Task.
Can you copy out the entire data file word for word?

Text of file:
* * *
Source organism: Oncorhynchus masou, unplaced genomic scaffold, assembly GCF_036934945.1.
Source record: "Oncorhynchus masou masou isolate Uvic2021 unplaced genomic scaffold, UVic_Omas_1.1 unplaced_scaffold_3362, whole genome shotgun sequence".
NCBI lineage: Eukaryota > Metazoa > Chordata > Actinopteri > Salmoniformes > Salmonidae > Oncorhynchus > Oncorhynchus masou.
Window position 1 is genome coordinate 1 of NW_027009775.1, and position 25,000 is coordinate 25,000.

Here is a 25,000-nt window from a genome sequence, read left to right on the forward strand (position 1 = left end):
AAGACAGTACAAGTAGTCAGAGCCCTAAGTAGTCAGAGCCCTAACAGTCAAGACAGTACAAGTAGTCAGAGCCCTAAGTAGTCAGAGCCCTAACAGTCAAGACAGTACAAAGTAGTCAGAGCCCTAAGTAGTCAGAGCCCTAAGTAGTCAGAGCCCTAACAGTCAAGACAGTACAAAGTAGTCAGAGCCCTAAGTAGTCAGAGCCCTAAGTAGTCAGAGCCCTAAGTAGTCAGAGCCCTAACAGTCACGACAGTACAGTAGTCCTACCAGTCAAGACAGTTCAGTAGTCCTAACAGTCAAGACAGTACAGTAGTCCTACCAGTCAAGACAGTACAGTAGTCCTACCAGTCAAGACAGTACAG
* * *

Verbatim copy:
Source organism: Oncorhynchus masou, unplaced genomic scaffold, assembly GCF_036934945.1.
Source record: "Oncorhynchus masou masou isolate Uvic2021 unplaced genomic scaffold, UVic_Omas_1.1 unplaced_scaffold_3362, whole genome shotgun sequence".
NCBI lineage: Eukaryota > Metazoa > Chordata > Actinopteri > Salmoniformes > Salmonidae > Oncorhynchus > Oncorhynchus masou.
Window position 1 is genome coordinate 1 of NW_027009775.1, and position 25,000 is coordinate 25,000.

Here is a 25,000-nt window from a genome sequence, read left to right on the forward strand (position 1 = left end):
AAGACAGTACAAGTAGTCAGAGCCCTAAGTAGTCAGAGCCCTAACAGTCAAGACAGTACAAGTAGTCAGAGCCCTAAGTAGTCAGAGCCCTAACAGTCAAGACAGTACAAAGTAGTCAGAGCCCTAAGTAGTCAGAGCCCTAAGTAGTCAGAGCCCTAACAGTCAAGACAGTACAAAGTAGTCAGAGCCCTAAGTAGTCAGAGCCCTAAGTAGTCAGAGCCCTAAGTAGTCAGAGCCCTAACAGTCACGACAGTACAGTAGTCCTACCAGTCAAGACAGTTCAGTAGTCCTAACAGTCAAGACAGTACAGTAGTCCTACCAGTCAAGACAGTACAGTAGTCCTACCAGTCAAGACAGTACAG